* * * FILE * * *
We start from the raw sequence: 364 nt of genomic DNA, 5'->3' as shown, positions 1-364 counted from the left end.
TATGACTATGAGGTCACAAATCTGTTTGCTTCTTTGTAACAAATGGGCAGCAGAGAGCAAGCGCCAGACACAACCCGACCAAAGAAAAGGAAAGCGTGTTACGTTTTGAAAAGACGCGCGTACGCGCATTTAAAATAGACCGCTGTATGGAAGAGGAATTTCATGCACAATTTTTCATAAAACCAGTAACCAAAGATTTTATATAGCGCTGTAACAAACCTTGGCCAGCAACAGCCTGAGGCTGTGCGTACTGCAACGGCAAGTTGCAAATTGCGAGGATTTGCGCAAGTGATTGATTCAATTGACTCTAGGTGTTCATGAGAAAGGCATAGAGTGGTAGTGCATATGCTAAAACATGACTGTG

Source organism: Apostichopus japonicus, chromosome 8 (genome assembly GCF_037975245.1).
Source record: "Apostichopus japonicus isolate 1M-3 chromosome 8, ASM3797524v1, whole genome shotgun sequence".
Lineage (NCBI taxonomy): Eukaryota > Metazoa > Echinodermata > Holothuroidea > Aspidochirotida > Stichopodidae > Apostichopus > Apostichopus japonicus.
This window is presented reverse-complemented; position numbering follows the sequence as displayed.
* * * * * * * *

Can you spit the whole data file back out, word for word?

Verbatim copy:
We start from the raw sequence: 364 nt of genomic DNA, 5'->3' as shown, positions 1-364 counted from the left end.
TATGACTATGAGGTCACAAATCTGTTTGCTTCTTTGTAACAAATGGGCAGCAGAGAGCAAGCGCCAGACACAACCCGACCAAAGAAAAGGAAAGCGTGTTACGTTTTGAAAAGACGCGCGTACGCGCATTTAAAATAGACCGCTGTATGGAAGAGGAATTTCATGCACAATTTTTCATAAAACCAGTAACCAAAGATTTTATATAGCGCTGTAACAAACCTTGGCCAGCAACAGCCTGAGGCTGTGCGTACTGCAACGGCAAGTTGCAAATTGCGAGGATTTGCGCAAGTGATTGATTCAATTGACTCTAGGTGTTCATGAGAAAGGCATAGAGTGGTAGTGCATATGCTAAAACATGACTGTG

Source organism: Apostichopus japonicus, chromosome 8 (genome assembly GCF_037975245.1).
Source record: "Apostichopus japonicus isolate 1M-3 chromosome 8, ASM3797524v1, whole genome shotgun sequence".
Lineage (NCBI taxonomy): Eukaryota > Metazoa > Echinodermata > Holothuroidea > Aspidochirotida > Stichopodidae > Apostichopus > Apostichopus japonicus.
This window is presented reverse-complemented; position numbering follows the sequence as displayed.